David Basskin spoke after I did and responded to my point about linking.  He tried to draw a distinction between "deep linking" and the kinds of links on my Web site, based on the idea that the "deep links" are direct.  (I wonder if he's actually read my Web site?  His staff sure will now, anyway.) Apparently, he wants more liability to accrue if the links cause the viewer's browser to automatically download a file without further intervention.  That seems to me to be a very dangerous criterion to use, because it's entirely a function of how the viewer's browser works, and not under the control of the person doing the linking.  I'd rather see, if we must have a liability for linking at all, some kind of intent criterion; but I think any linking liability is both unnecessary and extremely harmful.

Extra session

After the four sessions with set topics, there was one additional "catch-all" session.  Academics would call it a "rump session", although that term might have unfortunate connotations for anyone else.  This was the chance for each group to bring up its own pet peeves again, and also for last-minute attempts to slip in additional subjects.

One interesting speech was made by one of the photographers' representatives.  He said that existing law makes an inappropriate distinction between "photographs" and other "images"; copyright applies in different ways to the two.  He held up some samples, illustrating the spectrum and the difficulty of drawing a firm line:  a conventional film photograph, a photograph taken with a digital camera, a direct scan made by putting an object in a computer scanner, a piece of art created by heavily editing scanned photos, a piece of art created completely from scratch, and so on.  It was very much like some of the things people in our camp have been cooking up to test the boundaries of the DMCA "circumvention devices" prohibition.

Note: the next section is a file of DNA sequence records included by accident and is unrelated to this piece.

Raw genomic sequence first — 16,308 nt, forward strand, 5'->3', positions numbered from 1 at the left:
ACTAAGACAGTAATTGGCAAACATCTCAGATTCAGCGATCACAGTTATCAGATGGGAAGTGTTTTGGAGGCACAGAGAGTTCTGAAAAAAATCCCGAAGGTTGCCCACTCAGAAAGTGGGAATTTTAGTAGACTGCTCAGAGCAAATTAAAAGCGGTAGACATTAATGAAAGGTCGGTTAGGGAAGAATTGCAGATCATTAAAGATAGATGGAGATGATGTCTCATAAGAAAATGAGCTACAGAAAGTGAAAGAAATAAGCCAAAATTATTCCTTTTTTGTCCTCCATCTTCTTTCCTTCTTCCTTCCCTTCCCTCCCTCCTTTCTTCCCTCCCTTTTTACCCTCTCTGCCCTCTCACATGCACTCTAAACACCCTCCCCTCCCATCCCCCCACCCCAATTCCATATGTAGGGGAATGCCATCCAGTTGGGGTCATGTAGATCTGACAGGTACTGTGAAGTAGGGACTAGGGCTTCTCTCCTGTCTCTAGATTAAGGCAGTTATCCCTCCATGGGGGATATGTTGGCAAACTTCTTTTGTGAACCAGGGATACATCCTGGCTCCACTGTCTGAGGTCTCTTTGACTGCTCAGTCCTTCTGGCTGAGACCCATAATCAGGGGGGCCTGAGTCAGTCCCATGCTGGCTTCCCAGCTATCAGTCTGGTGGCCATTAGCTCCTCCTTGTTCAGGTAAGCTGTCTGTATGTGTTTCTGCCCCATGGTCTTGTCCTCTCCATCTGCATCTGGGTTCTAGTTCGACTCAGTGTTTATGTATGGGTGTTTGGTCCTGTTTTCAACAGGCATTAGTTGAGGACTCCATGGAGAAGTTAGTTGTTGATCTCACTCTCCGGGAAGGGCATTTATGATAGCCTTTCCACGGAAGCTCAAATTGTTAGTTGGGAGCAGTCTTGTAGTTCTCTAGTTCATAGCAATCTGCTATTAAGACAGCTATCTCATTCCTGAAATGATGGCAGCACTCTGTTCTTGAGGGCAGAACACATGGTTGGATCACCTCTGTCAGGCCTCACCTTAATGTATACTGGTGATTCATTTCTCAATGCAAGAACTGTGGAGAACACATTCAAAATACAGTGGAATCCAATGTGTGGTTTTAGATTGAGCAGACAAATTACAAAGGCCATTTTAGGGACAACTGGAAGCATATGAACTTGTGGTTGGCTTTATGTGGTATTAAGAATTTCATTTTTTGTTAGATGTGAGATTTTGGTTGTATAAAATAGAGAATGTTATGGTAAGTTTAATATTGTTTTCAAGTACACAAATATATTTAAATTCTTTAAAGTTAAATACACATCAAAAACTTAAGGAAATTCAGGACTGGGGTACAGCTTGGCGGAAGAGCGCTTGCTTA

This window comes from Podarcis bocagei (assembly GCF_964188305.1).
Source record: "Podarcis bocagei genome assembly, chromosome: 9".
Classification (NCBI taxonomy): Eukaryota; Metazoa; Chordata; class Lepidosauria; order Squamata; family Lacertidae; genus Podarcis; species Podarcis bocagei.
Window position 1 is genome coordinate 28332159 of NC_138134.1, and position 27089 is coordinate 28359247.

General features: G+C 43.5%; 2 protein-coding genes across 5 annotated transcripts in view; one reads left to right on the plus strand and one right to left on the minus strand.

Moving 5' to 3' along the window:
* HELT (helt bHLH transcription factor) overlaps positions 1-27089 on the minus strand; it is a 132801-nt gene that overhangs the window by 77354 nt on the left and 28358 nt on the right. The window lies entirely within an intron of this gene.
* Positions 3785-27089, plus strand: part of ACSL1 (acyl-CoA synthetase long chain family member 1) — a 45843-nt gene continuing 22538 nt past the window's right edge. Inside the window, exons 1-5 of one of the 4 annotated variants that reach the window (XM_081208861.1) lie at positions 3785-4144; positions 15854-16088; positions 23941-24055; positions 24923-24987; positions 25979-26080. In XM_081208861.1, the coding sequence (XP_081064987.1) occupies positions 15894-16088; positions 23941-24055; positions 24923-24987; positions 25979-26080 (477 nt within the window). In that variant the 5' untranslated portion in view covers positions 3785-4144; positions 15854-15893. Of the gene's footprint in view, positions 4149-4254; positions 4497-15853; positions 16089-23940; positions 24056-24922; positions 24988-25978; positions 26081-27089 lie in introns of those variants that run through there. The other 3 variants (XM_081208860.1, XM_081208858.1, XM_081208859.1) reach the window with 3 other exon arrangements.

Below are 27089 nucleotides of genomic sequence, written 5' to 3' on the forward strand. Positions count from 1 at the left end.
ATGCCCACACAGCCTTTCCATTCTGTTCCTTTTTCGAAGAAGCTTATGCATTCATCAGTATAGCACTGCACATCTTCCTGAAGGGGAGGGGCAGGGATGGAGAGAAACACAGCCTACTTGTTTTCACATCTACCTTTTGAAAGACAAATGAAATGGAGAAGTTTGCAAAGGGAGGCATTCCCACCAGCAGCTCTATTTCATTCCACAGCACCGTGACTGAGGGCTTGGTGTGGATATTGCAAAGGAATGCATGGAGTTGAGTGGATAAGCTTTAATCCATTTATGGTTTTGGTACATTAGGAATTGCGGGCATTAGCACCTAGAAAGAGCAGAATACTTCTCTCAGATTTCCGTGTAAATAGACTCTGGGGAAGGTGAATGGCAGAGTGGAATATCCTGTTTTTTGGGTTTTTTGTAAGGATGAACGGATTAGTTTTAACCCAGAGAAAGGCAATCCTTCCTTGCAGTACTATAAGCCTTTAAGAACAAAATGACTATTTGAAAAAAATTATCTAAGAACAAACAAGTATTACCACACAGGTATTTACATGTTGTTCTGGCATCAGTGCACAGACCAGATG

The writers' group made a carefully scripted series of speeches in which they brought up a whole lot of worrying things.  First and worst, they demanded that we implement the Sonny Bono Copyright Term Extension Act (life+70) here in Canada, claiming it as a treaty requirement.  (I'm pretty sure it isn't, and even if it were...) I was really sorry that we never heard any significant rebuttal to this point; it's a really worrying idea.  Several of the other privilege holder groups spoke in favour of this, and there was little opposition presented.